Lionel Tarassenko FREng, Professor of Electrical Engineering at the University of Oxford, is to receive The Royal Academy of Engineering’s prestigious Silver Medal. The Medal recognises an outstanding personal contribution to British engineering that has led to market exploitation by an engineer who is under the age of fifty.
In the 1990s, already an expert in developing novel signal processing and pattern recognition techniques, Professor Tarassenko designed the Sharp LogiCook, a neural-network microwave oven – the first of its kind, and Sharp’s first microwave to be developed outside of Japan. It was also Sharp UK’s best selling model in its price range in the mid-1990s reaching six-figure sales figures in two consecutive years.
More recently, Professor Tarassenko’s research moved towards the detection of novelty in signals, which he applied to developing health monitoring technologies in both the aero-engine and healthcare sectors. He founded Oxford BioSignals in 2000 to commercialise technologies developed through this research. Products developed include: the BioSomnia monitor (a neural network system for the analysis of sleep disorders); BioSign (a critical care early warning system used in a number of US hospitals to support medical emergency teams) and BioQT (an automated analysis of heart monitoring electrocardiogram waveforms for new drug safety assessments).
Engine health monitoring was added to the company’s portfolio in October 2003 when Rolls-Royce made a major investment in the company. For the aero-engine market, Professor Tarassenko designed a real-time vibration analysis system (‘QUICK’) for monitoring jet engines based on the identification of subtle abnormalities in vibration signatures. The QUICK system revolutionized vibration analysis within Rolls-Royce, moving it from the test-bed to the engine in flight. The system won Professor Tarassenko the Rolls-Royce Chairman’s Team Award for Technical Innovation and is at the heart of Rolls-Royce’s engine health monitoring strategy, underpinning its after-care market offering for civil aero-engines. For example, QUICK is to be mounted on the Trent 900 engine (used to power the Airbus A380) and the new Trent 1000 engine (which will power the Boeing Dreamliner), with planned retro-fit to other engines.
These products are direct outputs of Professor Tarassenko’s research excellence and underpin Oxford BioSignals’ 7-figure turnover, which is expected to grow rapidly in the next two years.
2002 saw Professor Tarassenko found a second spinout company e-San, which develops mobile phone and web-based technologies to support people with chronic conditions such as diabetes and asthma. He pioneered a new architecture for e-health which allows the transfer of self-monitoring data using Bluetooth and a GPRS mobile phone followed by immediate personalised feedback to patients on their phone. Again, significant deviation from expected behaviour is highlighted using novelty detection techniques. This new approach has been validated in a randomized controlled trial of patients with Type 1 diabetes, and a UK patent has been granted. Partnerships with Lloyds Pharmacy, Lifescan (part of Johnson and Johnson) and Vodafone have already been forged, delivering a variety of channels and routes to market.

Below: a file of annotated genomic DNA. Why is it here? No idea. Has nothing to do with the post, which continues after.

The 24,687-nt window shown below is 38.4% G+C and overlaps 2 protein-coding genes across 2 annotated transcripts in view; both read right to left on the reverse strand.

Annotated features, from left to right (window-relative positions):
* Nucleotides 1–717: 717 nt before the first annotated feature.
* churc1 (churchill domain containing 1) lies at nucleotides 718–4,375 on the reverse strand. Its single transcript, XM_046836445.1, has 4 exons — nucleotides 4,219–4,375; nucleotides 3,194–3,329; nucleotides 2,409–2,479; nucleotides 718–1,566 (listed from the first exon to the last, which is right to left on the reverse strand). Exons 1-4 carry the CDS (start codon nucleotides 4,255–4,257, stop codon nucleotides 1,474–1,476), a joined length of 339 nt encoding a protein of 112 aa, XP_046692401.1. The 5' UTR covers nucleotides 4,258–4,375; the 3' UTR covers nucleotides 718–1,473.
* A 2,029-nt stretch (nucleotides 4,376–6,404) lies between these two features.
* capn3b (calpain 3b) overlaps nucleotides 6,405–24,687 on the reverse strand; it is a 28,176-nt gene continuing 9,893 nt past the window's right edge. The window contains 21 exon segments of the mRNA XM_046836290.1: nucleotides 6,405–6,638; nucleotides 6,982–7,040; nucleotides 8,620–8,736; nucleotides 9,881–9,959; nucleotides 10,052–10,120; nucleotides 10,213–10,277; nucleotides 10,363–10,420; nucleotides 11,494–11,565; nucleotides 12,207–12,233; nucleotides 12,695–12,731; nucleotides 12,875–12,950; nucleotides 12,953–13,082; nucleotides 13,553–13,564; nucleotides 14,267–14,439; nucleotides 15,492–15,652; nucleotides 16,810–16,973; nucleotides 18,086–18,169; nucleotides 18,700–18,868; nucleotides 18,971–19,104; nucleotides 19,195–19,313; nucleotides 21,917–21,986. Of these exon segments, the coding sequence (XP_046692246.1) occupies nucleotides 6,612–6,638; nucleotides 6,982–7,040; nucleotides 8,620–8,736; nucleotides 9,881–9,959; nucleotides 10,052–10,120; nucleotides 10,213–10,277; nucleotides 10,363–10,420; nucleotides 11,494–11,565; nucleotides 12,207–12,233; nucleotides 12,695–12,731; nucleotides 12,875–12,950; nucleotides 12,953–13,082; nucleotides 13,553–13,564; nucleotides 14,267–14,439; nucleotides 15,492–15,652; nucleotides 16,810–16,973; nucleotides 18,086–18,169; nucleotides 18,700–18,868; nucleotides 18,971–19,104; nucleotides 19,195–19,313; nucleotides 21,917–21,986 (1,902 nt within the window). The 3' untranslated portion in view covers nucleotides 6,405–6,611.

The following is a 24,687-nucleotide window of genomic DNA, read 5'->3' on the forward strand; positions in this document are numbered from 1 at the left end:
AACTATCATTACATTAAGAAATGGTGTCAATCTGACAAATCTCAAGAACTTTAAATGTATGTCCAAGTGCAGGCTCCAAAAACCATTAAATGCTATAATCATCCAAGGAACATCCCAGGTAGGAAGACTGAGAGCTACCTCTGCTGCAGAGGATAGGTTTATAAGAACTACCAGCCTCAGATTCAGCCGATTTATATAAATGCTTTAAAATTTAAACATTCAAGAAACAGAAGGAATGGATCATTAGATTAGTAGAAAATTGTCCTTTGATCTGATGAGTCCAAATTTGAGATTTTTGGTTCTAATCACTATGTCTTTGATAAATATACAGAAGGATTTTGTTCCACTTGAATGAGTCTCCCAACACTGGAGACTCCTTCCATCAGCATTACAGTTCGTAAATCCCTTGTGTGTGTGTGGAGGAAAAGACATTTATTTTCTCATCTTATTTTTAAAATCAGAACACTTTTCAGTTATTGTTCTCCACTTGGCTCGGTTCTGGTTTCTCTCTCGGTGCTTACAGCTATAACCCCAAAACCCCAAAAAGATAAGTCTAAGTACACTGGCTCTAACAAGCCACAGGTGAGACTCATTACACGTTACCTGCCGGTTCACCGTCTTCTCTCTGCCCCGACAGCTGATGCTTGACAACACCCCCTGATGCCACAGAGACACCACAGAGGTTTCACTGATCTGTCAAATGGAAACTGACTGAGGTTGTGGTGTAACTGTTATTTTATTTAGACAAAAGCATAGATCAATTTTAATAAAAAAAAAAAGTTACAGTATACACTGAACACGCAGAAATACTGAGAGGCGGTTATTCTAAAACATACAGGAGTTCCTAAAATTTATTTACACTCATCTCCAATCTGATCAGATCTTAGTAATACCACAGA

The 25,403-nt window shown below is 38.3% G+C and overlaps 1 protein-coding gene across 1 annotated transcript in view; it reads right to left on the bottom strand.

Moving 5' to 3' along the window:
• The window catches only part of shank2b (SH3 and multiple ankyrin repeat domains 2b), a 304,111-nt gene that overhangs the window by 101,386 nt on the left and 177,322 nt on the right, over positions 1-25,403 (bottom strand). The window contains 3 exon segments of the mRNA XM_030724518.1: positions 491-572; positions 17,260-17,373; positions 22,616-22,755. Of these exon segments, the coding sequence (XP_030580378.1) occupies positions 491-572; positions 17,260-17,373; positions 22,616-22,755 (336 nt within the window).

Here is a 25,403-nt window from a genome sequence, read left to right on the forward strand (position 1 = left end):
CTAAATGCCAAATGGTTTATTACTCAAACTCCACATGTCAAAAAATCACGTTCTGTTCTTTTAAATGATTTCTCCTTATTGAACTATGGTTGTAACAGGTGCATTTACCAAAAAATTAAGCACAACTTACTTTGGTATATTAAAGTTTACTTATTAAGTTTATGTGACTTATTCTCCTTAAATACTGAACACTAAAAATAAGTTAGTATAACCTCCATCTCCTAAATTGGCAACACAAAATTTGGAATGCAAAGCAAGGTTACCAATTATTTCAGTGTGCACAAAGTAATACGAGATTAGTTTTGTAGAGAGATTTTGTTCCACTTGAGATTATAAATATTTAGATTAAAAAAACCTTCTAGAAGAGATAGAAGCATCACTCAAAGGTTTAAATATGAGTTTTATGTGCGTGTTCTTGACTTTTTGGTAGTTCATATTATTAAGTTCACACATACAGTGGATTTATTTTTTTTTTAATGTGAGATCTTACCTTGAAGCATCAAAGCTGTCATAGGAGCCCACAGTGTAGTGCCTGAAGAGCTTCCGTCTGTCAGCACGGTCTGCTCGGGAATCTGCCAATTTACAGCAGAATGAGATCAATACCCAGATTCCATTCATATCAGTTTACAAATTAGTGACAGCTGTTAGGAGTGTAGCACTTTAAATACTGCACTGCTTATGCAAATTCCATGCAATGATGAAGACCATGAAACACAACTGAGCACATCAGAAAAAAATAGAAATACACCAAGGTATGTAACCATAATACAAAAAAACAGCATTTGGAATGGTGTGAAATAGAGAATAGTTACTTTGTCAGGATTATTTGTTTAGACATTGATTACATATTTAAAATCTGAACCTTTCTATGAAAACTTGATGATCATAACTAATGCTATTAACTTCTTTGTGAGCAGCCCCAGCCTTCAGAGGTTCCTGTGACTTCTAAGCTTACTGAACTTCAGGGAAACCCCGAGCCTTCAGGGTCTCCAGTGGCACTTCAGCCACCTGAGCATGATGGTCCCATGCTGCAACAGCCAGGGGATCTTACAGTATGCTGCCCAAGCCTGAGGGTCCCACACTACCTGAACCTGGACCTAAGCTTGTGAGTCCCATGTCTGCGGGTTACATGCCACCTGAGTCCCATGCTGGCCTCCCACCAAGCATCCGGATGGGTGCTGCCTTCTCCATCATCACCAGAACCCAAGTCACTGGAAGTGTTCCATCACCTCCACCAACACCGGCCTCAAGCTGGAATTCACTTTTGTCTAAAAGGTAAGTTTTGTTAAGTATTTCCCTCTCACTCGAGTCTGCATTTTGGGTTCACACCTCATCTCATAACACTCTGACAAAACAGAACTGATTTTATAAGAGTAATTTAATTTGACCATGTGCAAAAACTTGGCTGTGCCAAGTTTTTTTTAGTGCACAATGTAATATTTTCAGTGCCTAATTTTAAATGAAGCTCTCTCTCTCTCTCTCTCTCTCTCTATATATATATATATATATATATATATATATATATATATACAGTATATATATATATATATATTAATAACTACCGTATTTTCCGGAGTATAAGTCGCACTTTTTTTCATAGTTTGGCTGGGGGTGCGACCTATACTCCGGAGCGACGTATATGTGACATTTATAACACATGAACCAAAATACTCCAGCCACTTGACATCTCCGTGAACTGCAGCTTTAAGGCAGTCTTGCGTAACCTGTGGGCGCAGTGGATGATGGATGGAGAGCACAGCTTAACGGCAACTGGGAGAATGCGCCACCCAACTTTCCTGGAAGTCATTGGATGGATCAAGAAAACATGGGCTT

“Professor Tarassenko was appointed Lecturer at Oxford in 1987 and by 1997 had been elected to a Chair at the age of forty,” says nominating Fellow, Professor Rodney Eatock Taylor FREng. “Since then, he has managed to generate an outstanding academic track record, with an active research group with a strong publication record and a number of awards. He has contributed to the administration of the Department as Deputy Head and has been appointed Academic Director of the new £25 million Institute of Biomedical Engineering scheduled to open next year. In addition he has founded and led the technical development of two thriving spinout companies. I hold up his research and commercialisation activities as an outstanding example of the Department’s achievements.”
Professor Tarassenko will receive his Silver Medal at The Royal Academy of Engineering’s Awards Dinner in London on 05 June 2006.
Notes for editors
The Academy’s Silver Medals, instigated in 1995, are awarded annually to engineers aged 50 or under who have made outstanding contributions to British engineering. Only four awards may be made each year.
This year’s other Silver Medals go to: Professor Andrew Blake, Senior Research Scientist, Microsoft Research; Simon Gallimore, Chief of Turbine Thermofluids Systems Engineering, Rolls-Royce plc, and Ian McEwan, Technical Director of Brinker Technology Ltd.
Founded in 1976, The Royal Academy of Engineering promotes the engineering and technological welfare of the country. Our fellowship - comprising the UK’s most eminent engineers - provides the leadership and expertise for our activities, which focus on the relationships between engineering, technology, and the quality of life. As a national academy, we provide independent and impartial advice to Government; work to secure the next generation of engineers; and provide a voice for Britain’s engineering community.
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